MSc International Relations

Global Development, Politics and Sociology

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MSc

UCAS CODE

ENTRY REQUIREMENTS

Start Date(s)

Attendance

Learning

UCAS POINTS

UCAS points will be updated soon

September 2024

  • Full time, 1 year
  • Part time, 2 years
  • On campus
both
CF2008

Fees and Funding

Here's the fees and funding information for each year of this course

September 2024

Attendance

Fee

Note

Home
Full time, 1 year
£10,380
Per year
Part time, 2 years
£1,730
Per 30 credit module
International
Full time, 1 year
£16,260
Per year

Overview

WHAT YOU'LL LEARN

MODULES

  • Core Modules
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    Critical Theories International Relations

    This module encourages an in-depth engagement with some of the key ideas that constitute Critical International Relations. Our starting point is the view that the discipline of International Relations has contributed very little to the amelioration of global problems. In a world of mounting global problems some radical re-thinking is required. All the critical approaches discussed on this module supply a different account of the character of international relations, and suggest different ways in which we might act to address the problems that we confront.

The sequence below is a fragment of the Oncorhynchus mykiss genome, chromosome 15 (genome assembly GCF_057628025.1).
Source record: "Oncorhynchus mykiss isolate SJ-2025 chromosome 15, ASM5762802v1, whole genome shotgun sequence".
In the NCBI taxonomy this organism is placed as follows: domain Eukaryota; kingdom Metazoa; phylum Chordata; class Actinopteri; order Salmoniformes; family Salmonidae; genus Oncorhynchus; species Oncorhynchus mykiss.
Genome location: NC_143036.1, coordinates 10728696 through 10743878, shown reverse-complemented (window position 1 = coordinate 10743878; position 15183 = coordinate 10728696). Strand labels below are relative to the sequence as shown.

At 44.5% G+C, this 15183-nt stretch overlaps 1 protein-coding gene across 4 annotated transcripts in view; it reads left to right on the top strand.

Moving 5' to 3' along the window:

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    Global Environmental Politics

    To develop an in-depth and critical understanding of the theoretical debates, institutional processes and political practices associated with the international politics of the environment and environmental change and the ways this is contested and represented in the media and by social movements.

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    Research Methods for Social Science

    This module equips students with an understanding of how to take up and use a range of research methods to inform evidence based policy making with a view to them putting these into action to enhance their employability.

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    Policy and Practice of Humanitarianism and Development - Mental Wealth

    The module aims to offer you a combination of theoretical and practice-based knowledge and experiences from the fields of humanitarianism, development and international politics, with an interdisciplinary and participatory approach. The module provides an in-depth analysis of the politics of policy and practice of development and humanitarianism. The module will also offer practical applied skills in analysing case studies and policy-making related to international development, humanitarianism, displacement, gender-based violence, and human trafficking.

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    Independent Applied Research Project

    This module consolidates the knowledge acquired and skills developed in earlier modules intended to prepare you to execute a piece of independent and original work. The module aims to support you in the research and development process suitable for conducting an appropriately managed project, whilst improving your research skills and refining your ability to use them productively. It also aims to help you to offer evidence of self-management in respect of planning, recording and evaluation within the original work produced.